It seems like it’s the season for a lot of machining businesses to be selling out or auctioned off. I have worked as an advisor on some of these situations as well, so I have had an inside look at buyers and sellers contorting to get a deal done on an operating business. Selling a job shop as a going concern is really tough unless it is a big and growing business, blessed with depth of management and ownership that is clear about what it wants and decisive when an appropriate buyer materializes. Having a limited debt also helps because it keeps lenders out of the negotiations.
There are buyers constantly looking for deals for attractive firms. Often these sellers are businesses that have already been sold before.
A company I am familiar with near Chicago in the screw machine business started more than 60 years ago with three old Davenport multi-spindles. They may still have those Davenports, along with 100 other ones rebuilt several times, as well as Acmes and New Britains, even a few Brown and Sharpes. They have bought out many small players along the way, been highly disciplined on capital equipment purchases, built up a factory in Mexico, diversified their locations, avoided unions, and consistently rewarded their private equity owners. Their reward—being sold every five to eight years to a new private equity company that can take advantage of fresh depreciation to shelter cash flow.
For better or worse, this is the game for profitable job shops these days because private equity firms are decisive and clear about what they are looking for. For profitable businesses over $10 or $15 million in sales, private equity firms are usually vying against other firms like themselves because most other job shop owners do not have the expertise or banking connections to compete with them for clean, nonproblematic companies.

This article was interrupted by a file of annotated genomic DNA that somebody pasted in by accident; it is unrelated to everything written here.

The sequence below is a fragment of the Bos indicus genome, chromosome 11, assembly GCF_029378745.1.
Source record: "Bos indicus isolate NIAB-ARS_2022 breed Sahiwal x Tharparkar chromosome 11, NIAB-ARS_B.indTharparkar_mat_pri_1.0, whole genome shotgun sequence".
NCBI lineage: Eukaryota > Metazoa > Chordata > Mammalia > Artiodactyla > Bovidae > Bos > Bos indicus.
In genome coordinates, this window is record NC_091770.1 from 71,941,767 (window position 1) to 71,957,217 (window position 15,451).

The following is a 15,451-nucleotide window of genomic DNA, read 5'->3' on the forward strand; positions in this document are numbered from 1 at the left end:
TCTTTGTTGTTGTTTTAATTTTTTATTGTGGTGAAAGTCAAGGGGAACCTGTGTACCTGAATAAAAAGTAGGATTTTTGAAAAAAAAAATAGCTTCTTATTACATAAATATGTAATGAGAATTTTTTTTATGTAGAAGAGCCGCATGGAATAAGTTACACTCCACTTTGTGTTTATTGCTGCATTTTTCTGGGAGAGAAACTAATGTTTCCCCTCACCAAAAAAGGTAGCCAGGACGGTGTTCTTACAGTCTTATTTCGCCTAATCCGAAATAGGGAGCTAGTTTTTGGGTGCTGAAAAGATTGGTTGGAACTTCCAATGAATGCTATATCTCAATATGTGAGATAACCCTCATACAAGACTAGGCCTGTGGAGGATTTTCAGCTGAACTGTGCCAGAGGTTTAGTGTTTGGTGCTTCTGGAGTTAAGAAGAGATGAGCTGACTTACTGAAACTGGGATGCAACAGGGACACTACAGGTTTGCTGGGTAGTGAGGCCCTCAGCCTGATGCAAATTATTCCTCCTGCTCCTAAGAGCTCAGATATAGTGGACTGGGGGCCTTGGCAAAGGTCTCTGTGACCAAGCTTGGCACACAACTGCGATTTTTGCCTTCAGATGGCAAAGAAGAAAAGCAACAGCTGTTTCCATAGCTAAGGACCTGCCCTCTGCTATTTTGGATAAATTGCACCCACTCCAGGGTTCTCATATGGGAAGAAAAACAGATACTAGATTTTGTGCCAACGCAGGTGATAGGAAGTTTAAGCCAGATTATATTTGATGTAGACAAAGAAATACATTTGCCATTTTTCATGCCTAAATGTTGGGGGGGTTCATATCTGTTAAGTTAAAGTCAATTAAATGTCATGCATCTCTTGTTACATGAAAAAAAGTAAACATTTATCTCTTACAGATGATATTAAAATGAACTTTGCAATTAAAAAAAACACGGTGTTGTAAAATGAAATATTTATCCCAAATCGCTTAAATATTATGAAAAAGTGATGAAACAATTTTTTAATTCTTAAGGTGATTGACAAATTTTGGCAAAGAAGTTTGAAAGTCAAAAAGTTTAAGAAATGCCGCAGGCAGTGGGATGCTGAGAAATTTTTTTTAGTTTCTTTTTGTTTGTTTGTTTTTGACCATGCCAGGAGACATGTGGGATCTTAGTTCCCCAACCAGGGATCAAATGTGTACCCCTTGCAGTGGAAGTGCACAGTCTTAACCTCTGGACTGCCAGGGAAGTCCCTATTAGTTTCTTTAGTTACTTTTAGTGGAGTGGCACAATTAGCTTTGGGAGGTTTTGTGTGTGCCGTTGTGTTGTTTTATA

However, some job shop owners like John Habe IV of Metal Seal Precision in Mentor, Ohio, have decided to challenge the private equity guys on deals that are a little too small for them or that are turn around situations.
John has acquired several turned parts firms, most of them under the radar for private equity firms because they lack profitability or size. But they fit into John’s group of companies. They add value that is greater than potential auction value, or they have extra equipment that can be quickly turned into cash.
John has developed internal talent that can dissect the financials of a target like a private equity firm would do, and he has access to consulting firms to augment his own people. He also has his brothers as partners to run the day-to-day operations of Metal Seal.
Most job shops are not easy turnaround candidates or fertile turf for private equity groups. They usually end up as auction or liquidation situations, often dictated by a lender, but not always.
There are no perfect times to sell or buy a job shop. Often owners wait for a market improvement to build up their free cash flow numbers. Private equity buyers and most other potential buyers usually want to buy a job shop for a multiple of EBITDA (earnings before interest, taxes, depreciation, amortization). That multiple is usually 3-5 times depending on the buyer’s perception of the company’s strength.
This is not a rule set in stone. Businesses that are breaking even or losing money can be sold if they have some vital ingredient that other companies covet, like people, location, unique customer relationships, or unusual processes or licenses that are hard to duplicate such as nickel plating or FDA approvals. Sometimes a synergy with a company’s customer base enhances the value of a business.
Yet the sale of businesses as going operations is usually a long contorted happening. Lawyers always slow things down with cumbersome contracts which require other lawyers to untangle. Environmental issues often pop up. Family jealousies derail many deals. Often buyers and sellers dislike one another, and emotions count when family businesses are being sold to outsiders.
When you see the auction brochure of a competitor come across your desk it was probably a candidate for a buyout as a going operation at one time. In the end, at least one important missing piece led to its eventual liquidation.
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